The report appears to confirm suspicions that despite record income from national television contracts, some teams are having trouble turning a profit – and not just in small markets.

The nine franchises to reportedly come out in the red, by the league’s accounting, after revenue sharing are: the Atlanta Hawks, Brooklyn Nets, Cleveland Cavaliers, Detroit Pistons, Memphis Grizzlies, Milwaukee Bucks, Orlando Magic, San Antonio Spurs, and Washington Wizards.

The Spurs and Cavaliers may raise eyebrows given their combined runs of success, but it was already widely reported the Cavs lost $40 million during their 2015-16 championship season – due in part to a $54-million luxury tax bill.

At the end of the day, small cities such as Memphis and Milwaukee cannot compare to markets like Los Angeles. However, Brooklyn is part of New York City, and Washington and Atlanta rank as the nation’s seventh- and 10th-largest media markets, respectively.

At least one owner brought up the idea of expansion as a way to increase team income, the report states. An expansion fee – likely over $1 billion per team – would be divvied equally among NBA owners and not subject to the 50-50 basketball-related income split with players under the collective bargaining agreement.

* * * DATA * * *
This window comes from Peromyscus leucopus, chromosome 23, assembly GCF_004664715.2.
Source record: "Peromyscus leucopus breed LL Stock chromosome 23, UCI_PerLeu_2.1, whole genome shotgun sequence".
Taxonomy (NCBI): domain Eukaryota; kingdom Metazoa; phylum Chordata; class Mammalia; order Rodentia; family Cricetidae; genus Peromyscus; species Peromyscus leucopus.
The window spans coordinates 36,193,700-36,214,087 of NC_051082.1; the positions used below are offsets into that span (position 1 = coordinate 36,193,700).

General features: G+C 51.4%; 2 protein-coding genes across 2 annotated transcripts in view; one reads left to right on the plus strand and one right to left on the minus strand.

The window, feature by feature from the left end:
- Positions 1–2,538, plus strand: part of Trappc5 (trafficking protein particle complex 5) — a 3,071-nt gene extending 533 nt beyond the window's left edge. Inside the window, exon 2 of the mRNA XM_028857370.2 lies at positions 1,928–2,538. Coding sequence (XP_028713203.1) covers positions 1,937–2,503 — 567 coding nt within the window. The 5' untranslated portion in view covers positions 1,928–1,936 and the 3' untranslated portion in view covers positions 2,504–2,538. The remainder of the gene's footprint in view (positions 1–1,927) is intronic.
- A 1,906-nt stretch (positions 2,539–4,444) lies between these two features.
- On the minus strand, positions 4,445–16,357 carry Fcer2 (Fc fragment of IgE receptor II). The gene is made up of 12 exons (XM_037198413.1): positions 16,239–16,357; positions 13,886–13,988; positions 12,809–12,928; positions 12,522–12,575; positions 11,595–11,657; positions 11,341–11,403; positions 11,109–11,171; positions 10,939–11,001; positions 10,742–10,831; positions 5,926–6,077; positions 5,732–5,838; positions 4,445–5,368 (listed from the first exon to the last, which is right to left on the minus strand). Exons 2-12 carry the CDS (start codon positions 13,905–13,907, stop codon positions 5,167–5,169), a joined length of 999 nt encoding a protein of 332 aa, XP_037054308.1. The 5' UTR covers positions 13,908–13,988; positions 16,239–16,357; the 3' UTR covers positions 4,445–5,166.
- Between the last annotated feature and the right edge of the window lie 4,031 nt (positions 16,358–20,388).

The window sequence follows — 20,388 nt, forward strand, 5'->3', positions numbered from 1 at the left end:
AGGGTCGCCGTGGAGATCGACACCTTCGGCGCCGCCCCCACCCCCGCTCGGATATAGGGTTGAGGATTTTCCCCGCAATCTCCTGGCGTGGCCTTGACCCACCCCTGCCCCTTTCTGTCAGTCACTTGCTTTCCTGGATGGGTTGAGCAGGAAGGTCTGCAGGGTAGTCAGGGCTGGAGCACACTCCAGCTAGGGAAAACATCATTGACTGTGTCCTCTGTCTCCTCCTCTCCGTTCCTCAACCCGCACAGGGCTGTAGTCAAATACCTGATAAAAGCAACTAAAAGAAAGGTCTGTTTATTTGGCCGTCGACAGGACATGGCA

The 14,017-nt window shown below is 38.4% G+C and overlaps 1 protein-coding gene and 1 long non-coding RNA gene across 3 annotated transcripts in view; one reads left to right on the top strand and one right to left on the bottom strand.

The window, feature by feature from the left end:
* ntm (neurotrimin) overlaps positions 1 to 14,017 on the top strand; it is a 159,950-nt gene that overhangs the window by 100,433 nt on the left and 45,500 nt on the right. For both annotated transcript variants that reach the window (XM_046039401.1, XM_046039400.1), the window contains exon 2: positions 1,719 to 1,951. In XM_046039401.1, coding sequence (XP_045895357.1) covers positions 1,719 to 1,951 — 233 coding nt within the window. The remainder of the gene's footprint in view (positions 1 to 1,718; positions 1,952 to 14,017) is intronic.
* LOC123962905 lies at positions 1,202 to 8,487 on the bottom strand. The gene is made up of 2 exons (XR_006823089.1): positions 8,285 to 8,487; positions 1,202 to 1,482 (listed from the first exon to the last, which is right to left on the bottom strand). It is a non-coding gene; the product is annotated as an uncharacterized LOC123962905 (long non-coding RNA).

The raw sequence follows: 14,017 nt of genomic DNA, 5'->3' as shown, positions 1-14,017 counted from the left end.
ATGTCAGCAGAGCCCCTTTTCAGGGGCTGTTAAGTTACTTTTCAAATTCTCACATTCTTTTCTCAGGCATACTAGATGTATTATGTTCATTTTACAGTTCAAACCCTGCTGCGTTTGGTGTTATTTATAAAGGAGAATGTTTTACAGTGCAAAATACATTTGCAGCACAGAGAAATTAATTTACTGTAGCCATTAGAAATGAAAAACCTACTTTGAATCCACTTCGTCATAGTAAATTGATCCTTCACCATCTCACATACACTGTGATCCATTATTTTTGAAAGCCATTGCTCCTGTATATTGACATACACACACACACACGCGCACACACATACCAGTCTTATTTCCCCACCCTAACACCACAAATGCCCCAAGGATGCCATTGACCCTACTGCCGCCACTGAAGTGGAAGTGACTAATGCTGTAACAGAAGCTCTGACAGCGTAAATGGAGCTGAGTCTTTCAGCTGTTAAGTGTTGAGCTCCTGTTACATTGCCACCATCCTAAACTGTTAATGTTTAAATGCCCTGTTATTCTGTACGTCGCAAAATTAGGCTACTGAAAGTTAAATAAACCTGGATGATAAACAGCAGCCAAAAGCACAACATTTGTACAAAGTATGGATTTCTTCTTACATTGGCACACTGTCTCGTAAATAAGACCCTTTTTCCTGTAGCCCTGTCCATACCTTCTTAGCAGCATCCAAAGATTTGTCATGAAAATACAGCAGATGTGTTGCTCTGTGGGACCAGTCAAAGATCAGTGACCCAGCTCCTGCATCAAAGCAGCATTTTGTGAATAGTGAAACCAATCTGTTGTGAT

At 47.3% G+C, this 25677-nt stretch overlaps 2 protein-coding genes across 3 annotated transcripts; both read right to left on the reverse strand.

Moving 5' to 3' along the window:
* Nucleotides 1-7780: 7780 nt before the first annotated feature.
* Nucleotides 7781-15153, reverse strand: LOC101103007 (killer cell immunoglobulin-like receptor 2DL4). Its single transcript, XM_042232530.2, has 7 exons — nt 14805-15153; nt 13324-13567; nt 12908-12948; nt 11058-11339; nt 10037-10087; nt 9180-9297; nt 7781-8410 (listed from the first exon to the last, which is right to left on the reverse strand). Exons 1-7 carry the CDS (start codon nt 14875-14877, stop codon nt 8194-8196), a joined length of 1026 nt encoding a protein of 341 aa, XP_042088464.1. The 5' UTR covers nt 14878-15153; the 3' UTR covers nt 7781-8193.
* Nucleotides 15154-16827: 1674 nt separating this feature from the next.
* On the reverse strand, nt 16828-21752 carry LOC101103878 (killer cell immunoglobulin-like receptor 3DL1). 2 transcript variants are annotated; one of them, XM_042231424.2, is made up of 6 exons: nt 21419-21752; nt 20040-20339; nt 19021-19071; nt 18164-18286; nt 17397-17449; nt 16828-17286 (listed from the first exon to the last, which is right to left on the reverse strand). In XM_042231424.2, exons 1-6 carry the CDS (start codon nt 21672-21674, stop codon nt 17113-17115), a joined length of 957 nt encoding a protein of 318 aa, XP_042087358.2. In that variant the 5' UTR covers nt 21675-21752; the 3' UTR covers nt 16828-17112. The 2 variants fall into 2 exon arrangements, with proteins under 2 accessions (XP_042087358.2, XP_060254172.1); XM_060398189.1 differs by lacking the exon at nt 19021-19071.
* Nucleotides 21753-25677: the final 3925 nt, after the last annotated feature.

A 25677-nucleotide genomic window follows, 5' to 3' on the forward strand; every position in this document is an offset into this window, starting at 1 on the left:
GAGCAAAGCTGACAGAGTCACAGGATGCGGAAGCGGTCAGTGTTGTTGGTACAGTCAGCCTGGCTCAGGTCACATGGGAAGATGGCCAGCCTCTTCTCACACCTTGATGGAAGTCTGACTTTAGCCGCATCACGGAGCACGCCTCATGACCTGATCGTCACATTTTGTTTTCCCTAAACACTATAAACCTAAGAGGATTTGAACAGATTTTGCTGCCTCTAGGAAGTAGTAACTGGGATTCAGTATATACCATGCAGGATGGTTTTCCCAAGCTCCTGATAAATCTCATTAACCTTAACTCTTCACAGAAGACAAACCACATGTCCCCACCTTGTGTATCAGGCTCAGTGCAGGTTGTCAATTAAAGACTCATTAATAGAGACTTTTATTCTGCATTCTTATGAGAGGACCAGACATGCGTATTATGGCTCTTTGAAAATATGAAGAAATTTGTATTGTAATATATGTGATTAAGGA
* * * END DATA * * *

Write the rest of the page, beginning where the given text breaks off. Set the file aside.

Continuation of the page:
Commissioner Adam Silver is on record as saying expansion is not a priority, although markets such as Seattle may be soon waiting in the wings for a new team. Relocating less profitable franchises is another option, something a handful of richer owners have suggested, according to Windhorst and Lowe.

The chasm between the NBA’s most profitable and weaker franchises will be discussed at the league’s next Board of Governors meeting at the end of September, sources told ESPN.

Floyd Mayweather

Floyd Mayweather appears to have unfinished business with the IRS after all.

The undefeated boxer is facing a $22-million tax lien filed March 6, according to documents obtained by Gilbert Manzano of the Las Vegas Review-Journal.

“Money” filed a tax court petition for a reprieve on back taxes from 2015 on July 5, citing insufficient liquidity, and reportedly claimed he’d be able to square away the debt in 60 days, by which time he’ll have locked horns with Conor McGregor in a fight expected to net him north of $100 million.

The 40-year-old has also requested a Collection Due Process Hearing, meant for one to explain why their debt can’t be paid or to contest any taxes owed. Such hearings can reportedly take upward of 60 days to book.